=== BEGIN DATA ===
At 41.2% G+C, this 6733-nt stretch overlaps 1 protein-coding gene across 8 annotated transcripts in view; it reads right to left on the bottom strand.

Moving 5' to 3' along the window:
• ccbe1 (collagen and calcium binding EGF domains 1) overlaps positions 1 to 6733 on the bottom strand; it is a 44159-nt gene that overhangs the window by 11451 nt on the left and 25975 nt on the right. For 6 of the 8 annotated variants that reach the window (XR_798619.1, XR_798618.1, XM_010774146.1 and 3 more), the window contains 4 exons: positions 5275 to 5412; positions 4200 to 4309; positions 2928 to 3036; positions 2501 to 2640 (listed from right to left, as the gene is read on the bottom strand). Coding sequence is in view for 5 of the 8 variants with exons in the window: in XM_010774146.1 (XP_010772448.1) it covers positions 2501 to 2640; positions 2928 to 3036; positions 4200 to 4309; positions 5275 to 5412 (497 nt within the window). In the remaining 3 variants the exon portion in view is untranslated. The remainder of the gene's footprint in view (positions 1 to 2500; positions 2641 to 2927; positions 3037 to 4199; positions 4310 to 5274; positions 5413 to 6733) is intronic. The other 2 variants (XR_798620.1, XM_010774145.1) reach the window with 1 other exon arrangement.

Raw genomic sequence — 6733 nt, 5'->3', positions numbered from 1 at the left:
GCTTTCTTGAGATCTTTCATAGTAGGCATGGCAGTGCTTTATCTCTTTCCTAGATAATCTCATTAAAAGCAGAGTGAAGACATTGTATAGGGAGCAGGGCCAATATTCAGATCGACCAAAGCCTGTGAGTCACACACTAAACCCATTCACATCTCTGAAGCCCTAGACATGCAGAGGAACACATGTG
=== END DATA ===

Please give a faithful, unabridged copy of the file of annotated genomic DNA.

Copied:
At 41.2% G+C, this 6733-nt stretch overlaps 1 protein-coding gene across 8 annotated transcripts in view; it reads right to left on the bottom strand.

Moving 5' to 3' along the window:
• ccbe1 (collagen and calcium binding EGF domains 1) overlaps positions 1 to 6733 on the bottom strand; it is a 44159-nt gene that overhangs the window by 11451 nt on the left and 25975 nt on the right. For 6 of the 8 annotated variants that reach the window (XR_798619.1, XR_798618.1, XM_010774146.1 and 3 more), the window contains 4 exons: positions 5275 to 5412; positions 4200 to 4309; positions 2928 to 3036; positions 2501 to 2640 (listed from right to left, as the gene is read on the bottom strand). Coding sequence is in view for 5 of the 8 variants with exons in the window: in XM_010774146.1 (XP_010772448.1) it covers positions 2501 to 2640; positions 2928 to 3036; positions 4200 to 4309; positions 5275 to 5412 (497 nt within the window). In the remaining 3 variants the exon portion in view is untranslated. The remainder of the gene's footprint in view (positions 1 to 2500; positions 2641 to 2927; positions 3037 to 4199; positions 4310 to 5274; positions 5413 to 6733) is intronic. The other 2 variants (XR_798620.1, XM_010774145.1) reach the window with 1 other exon arrangement.

Raw genomic sequence — 6733 nt, 5'->3', positions numbered from 1 at the left:
GCTTTCTTGAGATCTTTCATAGTAGGCATGGCAGTGCTTTATCTCTTTCCTAGATAATCTCATTAAAAGCAGAGTGAAGACATTGTATAGGGAGCAGGGCCAATATTCAGATCGACCAAAGCCTGTGAGTCACACACTAAACCCATTCACATCTCTGAAGCCCTAGACATGCAGAGGAACACATGTG